Friday, March 25, 2011

The Impact of the Peace Corps on me

Following is a piece I wrote for on the impact of the Peace Corps upon the occasion of the Peace Corps' 50th anniversary. I was a volunteer in Kenya from 1968-70.

I grew up in Tuscaloosa, Alabama, then matriculated at the University of the South, a small liberal arts college, in Sewanee, Tennessee. Life in the south was comfortable, but in those years the region was struggling with racial issues. I yearned to see a bigger world beyond, meet a different set of people, find out more about myself and my role in life. One summer I signed on to a church work camp in Tanzania. That experience convinced me to apply to the Peace Corps. Although I truly wanted to go, I also thought that an African experience would be preferable to a Vietnam sojourn. So when my colleagues went into the military or home to run the family business, I flew to Bismarck, North Dakota for Swahili training. Immediately my world changed - not only with immersion in an exotic language, but also surrounded by fellow trainees from diverse backgrounds. We shared idealism and a disdain for conventionalism, but were apprehensive about what the next years in Kenya would bring. Two months later, with more than a smattering of Swahili under our belts and growing confidence in our technical expertise, off we went.

I had passed through Nairobi two years earlier so it did not surprise me, but the beauty of Kenya did have an impact – sweeping vistas, huge lakes, hulking mountains, verdant rangeland and millions of small farms. The people too, as I would soon come to know, provided that new window on the world. It was true that the world of rural Kenya was indeed smaller than that of mine at home. But contrasts were striking. How people approached family, work, education, time, responsibilities and religion differed. And as I began to understand their values, I also understood mine better too. We volunteers have hundreds of cross-cultural stories about communications that went awry or that struck a solid note of shared humanity. For example, one of my counterparts came to me in tears of grief to report his mother had died and that he had to return home (with a loan- read gift). I sympathized and complied. Two months later: more grief and “my mother has died” (and the need for another loan). I asked about his previously dead mother. He assured me that mother was my “father’s other wife, this was the mother who bore me.” So in sadness, I learned about Luo family relationships.

My assignment was to build a rural water system that would provide clean piped water to 1500 small farms. We built a dam, a head works and laid a hundred miles of pipe to communal watering points. Nothing was as exhilarating as to hear the water rushing into the tanks. I am proud to say that the system functions well today – forty years later. It’s impact on health and education of girls (who previously had to fetch water, but after piped water could go to school) was immense. It was the type of grassroots development that works.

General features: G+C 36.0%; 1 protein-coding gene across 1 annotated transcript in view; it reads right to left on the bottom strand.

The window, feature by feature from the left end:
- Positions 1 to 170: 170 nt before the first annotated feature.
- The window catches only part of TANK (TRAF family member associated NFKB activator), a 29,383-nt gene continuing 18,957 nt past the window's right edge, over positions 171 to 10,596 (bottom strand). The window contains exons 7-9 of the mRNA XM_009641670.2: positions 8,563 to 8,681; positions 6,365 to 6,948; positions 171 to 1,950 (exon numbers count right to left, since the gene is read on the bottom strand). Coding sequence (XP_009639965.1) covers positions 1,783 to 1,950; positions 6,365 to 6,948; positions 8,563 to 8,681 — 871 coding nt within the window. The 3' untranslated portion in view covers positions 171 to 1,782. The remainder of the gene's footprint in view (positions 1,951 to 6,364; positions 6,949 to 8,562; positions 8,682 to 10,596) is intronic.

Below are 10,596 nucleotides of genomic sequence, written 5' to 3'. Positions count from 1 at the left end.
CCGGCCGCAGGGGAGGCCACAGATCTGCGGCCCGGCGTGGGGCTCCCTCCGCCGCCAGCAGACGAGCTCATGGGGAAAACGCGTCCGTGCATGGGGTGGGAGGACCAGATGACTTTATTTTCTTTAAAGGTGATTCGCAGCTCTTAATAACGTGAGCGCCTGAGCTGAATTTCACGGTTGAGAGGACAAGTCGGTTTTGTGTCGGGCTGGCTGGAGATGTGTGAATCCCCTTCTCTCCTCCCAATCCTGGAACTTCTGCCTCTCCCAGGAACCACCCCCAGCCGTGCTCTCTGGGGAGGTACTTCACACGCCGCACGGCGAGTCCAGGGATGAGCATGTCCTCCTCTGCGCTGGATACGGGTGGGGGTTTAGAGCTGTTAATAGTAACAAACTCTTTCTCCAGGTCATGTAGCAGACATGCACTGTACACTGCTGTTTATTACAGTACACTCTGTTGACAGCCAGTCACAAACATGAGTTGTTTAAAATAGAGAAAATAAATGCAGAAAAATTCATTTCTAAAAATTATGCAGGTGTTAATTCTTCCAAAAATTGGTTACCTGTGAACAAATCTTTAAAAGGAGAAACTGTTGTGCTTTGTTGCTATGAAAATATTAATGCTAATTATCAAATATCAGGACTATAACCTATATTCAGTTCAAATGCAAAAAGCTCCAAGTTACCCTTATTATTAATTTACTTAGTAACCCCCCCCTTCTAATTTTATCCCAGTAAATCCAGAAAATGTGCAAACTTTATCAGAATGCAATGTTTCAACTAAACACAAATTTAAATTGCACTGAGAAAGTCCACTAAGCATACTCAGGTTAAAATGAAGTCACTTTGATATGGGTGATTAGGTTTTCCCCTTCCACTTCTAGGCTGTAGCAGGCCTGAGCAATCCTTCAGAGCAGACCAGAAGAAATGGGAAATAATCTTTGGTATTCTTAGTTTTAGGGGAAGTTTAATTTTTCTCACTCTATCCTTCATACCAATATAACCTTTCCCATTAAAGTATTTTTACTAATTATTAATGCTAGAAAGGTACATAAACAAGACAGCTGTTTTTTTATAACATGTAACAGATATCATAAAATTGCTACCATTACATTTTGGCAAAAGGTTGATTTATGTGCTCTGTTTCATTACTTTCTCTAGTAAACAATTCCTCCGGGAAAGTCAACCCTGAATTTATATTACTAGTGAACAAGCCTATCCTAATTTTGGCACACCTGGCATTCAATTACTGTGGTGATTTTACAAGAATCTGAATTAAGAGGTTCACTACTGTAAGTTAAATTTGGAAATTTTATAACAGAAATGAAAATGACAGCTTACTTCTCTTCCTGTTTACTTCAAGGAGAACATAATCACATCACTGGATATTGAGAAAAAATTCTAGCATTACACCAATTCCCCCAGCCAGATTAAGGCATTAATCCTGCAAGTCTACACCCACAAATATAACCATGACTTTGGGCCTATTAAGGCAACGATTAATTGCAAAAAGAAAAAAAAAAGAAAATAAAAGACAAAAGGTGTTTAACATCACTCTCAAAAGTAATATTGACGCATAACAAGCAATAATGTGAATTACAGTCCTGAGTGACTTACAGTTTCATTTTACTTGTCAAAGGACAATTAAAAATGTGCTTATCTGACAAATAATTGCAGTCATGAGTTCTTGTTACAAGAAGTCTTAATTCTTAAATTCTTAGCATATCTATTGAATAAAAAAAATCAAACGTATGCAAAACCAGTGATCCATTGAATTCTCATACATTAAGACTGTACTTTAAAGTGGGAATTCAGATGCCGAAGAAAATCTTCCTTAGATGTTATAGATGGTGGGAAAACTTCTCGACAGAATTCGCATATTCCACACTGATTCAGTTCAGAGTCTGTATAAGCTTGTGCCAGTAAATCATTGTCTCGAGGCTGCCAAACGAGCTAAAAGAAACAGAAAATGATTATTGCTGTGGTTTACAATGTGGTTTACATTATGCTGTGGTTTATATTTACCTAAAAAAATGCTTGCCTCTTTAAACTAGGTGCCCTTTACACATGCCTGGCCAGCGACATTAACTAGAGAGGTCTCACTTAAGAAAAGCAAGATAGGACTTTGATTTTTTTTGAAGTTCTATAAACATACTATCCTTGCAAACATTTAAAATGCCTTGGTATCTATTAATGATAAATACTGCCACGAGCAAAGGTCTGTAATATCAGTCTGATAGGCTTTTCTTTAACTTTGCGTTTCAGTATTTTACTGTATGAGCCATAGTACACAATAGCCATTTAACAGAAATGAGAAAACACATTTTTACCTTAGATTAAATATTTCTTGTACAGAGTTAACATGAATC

My two years in Kenya changed me. I matured, I became more tolerant, more understanding that differences provided opportunities. I developed management and leadership skills and became committed to economic and social change in Africa. Also, I met a Peace Corps teacher that I later married. At the end of my service, however, I still had the travel bug – so three colleagues and I bought an old Land Rover and drove to England. Ultimately, I went to graduate school in international affairs, joined the Foreign Service and spent the next forty years working in Africa or on African issues in Washington. I credit my Peace Corps time as the inspiration for my vocation.

Tuesday, March 1, 2011

Tracing Obama's Roots

Folloing is my reivew of The Obamas – An Untold Story of an African Family by Peter Firstbrook, Crown Publishers, NY, 2010.

Despite the obvious intent to capitalize on President Obama’s fame, this is an extraordinary book that weaves together three strands of history: the saga of the Luo tribe’s culture and history detailing their centuries old movement from origins along the Nile River into present day western Kenya, the history of contemporary Kenya from the mid-19th century to date, and the family lore and recollections of Obama’s relatives and forbearers. Combined these themes tell a captivating story – a story that sheds light on Kenya and Luo relationships, both within the Luo community and vis-a-vis the European or Kikuyu power structure, as well as on Obama’s family.

The Luo chronicle is intriguing and traced back 800 years to origins along the Nile in today’s southern Sudan. From there the ancestors of the group that would evolve into today’s Luo tribe moved southward, establishing settlements near Pakwach in Uganda just north of Lake Albert. Both pushed by those behind and pulled by open territory ahead, over generations the Luo moved eastward across Uganda finally arriving in Kenya about 1550. A leader named Ramogi Ajwang settled a hill top named Got Ramogi near Lake Victoria in western Kenya. Several clans of Luos, including Obama’s line, date their arrival in Kenya from this epoch. Obama’s 10th great grandfather Owiny was among them. Subsequent generations include Onyango Mobam, a man born with a curved back, from whom the name Obama is thought to have originated.